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Pharmaceutical pricing: The new drugs war. OF ALL the goods and services traded in the market economy, pharmaceuticals are perhaps the most contentious.

Pharmaceutical pricing: The new drugs war

Though produced by private companies, they constitute a public good, both because they can prevent epidemics and because healthy people function better as members of society than sick ones do. They carry a moral weight that most privately traded goods do not, for there is a widespread belief that people have a right to health care that they do not have to smartphones or trainers. Chinese medical demand fuels private hospital takeovers.


Focusing on comparative health care policy in Asia - AHPP. Comparative, policy-oriented research aimed at improving health care and the overall quality of life across the Asia-Pacific region is at the heart of AHPP’s mission and activities.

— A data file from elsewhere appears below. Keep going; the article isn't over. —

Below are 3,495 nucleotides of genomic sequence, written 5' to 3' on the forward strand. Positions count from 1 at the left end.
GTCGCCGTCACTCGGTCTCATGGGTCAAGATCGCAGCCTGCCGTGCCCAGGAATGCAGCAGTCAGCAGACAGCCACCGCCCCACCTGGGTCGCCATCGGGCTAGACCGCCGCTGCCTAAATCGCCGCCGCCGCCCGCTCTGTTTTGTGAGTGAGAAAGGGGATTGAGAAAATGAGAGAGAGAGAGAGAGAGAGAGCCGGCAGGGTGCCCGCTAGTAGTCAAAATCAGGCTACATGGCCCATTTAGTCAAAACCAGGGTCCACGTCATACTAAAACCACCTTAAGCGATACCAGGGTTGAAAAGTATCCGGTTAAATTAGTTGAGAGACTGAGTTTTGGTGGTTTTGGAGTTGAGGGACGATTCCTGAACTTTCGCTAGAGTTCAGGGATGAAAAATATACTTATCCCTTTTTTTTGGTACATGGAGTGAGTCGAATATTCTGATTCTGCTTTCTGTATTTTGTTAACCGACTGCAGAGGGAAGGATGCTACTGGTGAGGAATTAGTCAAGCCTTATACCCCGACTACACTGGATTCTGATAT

Focusing on comparative health care policy in Asia - AHPP

As a research program within a world-class university, focusing exclusively on comparative health policy in Asia, it is unique. AHPP aims to provide evidence for addressing key health policy challenges in the Asia-Pacific, from links between poverty and ill health, to improving “value for money” and defining appropriate government and market roles in health systems. The program brings researchers to Stanford for on-site collaboration, and creates opportunities for Stanford students to conduct research in and about Asia. The study of comparative health policy at the Walter H. Shorenstein Asia-Pacific Research Center (Shorenstein APARC) dates back almost a quarter century, with its roots in the Comparative Health Care Policy Research Project inaugurated in 1990. Collaborative initiatives and global researchers.

The Rise of the Middle Class and Why That Matters. We are living in the midst of a revolution that will profoundly change our world.